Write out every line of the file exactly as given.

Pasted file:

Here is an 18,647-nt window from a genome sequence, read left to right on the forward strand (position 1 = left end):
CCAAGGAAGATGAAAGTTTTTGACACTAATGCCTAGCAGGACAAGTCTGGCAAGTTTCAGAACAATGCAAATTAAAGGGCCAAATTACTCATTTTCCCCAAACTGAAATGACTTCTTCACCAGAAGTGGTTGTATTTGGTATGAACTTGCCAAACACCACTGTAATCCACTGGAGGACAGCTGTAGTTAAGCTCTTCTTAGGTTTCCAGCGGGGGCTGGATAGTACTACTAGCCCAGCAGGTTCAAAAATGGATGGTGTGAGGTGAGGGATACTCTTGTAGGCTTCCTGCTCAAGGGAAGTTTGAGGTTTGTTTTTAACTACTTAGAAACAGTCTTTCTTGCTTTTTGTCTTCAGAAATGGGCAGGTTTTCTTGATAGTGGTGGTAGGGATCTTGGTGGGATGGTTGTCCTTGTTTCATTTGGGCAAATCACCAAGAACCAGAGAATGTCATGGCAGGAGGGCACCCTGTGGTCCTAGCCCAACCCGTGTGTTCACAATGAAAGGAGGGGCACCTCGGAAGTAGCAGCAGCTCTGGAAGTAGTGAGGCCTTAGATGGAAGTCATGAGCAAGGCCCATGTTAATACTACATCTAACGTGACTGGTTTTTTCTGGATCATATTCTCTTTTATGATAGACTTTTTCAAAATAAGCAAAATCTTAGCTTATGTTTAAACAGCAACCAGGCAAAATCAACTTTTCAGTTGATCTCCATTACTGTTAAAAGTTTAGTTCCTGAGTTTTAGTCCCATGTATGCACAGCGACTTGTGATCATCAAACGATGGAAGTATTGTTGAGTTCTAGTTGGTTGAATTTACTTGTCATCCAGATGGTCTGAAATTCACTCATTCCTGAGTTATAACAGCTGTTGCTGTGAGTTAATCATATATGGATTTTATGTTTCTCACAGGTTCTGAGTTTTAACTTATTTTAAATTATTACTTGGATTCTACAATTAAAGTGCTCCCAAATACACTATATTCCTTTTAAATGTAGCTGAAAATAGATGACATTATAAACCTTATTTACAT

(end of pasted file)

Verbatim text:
Here is an 18,647-nt window from a genome sequence, read left to right on the forward strand (position 1 = left end):
CCAAGGAAGATGAAAGTTTTTGACACTAATGCCTAGCAGGACAAGTCTGGCAAGTTTCAGAACAATGCAAATTAAAGGGCCAAATTACTCATTTTCCCCAAACTGAAATGACTTCTTCACCAGAAGTGGTTGTATTTGGTATGAACTTGCCAAACACCACTGTAATCCACTGGAGGACAGCTGTAGTTAAGCTCTTCTTAGGTTTCCAGCGGGGGCTGGATAGTACTACTAGCCCAGCAGGTTCAAAAATGGATGGTGTGAGGTGAGGGATACTCTTGTAGGCTTCCTGCTCAAGGGAAGTTTGAGGTTTGTTTTTAACTACTTAGAAACAGTCTTTCTTGCTTTTTGTCTTCAGAAATGGGCAGGTTTTCTTGATAGTGGTGGTAGGGATCTTGGTGGGATGGTTGTCCTTGTTTCATTTGGGCAAATCACCAAGAACCAGAGAATGTCATGGCAGGAGGGCACCCTGTGGTCCTAGCCCAACCCGTGTGTTCACAATGAAAGGAGGGGCACCTCGGAAGTAGCAGCAGCTCTGGAAGTAGTGAGGCCTTAGATGGAAGTCATGAGCAAGGCCCATGTTAATACTACATCTAACGTGACTGGTTTTTTCTGGATCATATTCTCTTTTATGATAGACTTTTTCAAAATAAGCAAAATCTTAGCTTATGTTTAAACAGCAACCAGGCAAAATCAACTTTTCAGTTGATCTCCATTACTGTTAAAAGTTTAGTTCCTGAGTTTTAGTCCCATGTATGCACAGCGACTTGTGATCATCAAACGATGGAAGTATTGTTGAGTTCTAGTTGGTTGAATTTACTTGTCATCCAGATGGTCTGAAATTCACTCATTCCTGAGTTATAACAGCTGTTGCTGTGAGTTAATCATATATGGATTTTATGTTTCTCACAGGTTCTGAGTTTTAACTTATTTTAAATTATTACTTGGATTCTACAATTAAAGTGCTCCCAAATACACTATATTCCTTTTAAATGTAGCTGAAAATAGATGACATTATAAACCTTATTTACAT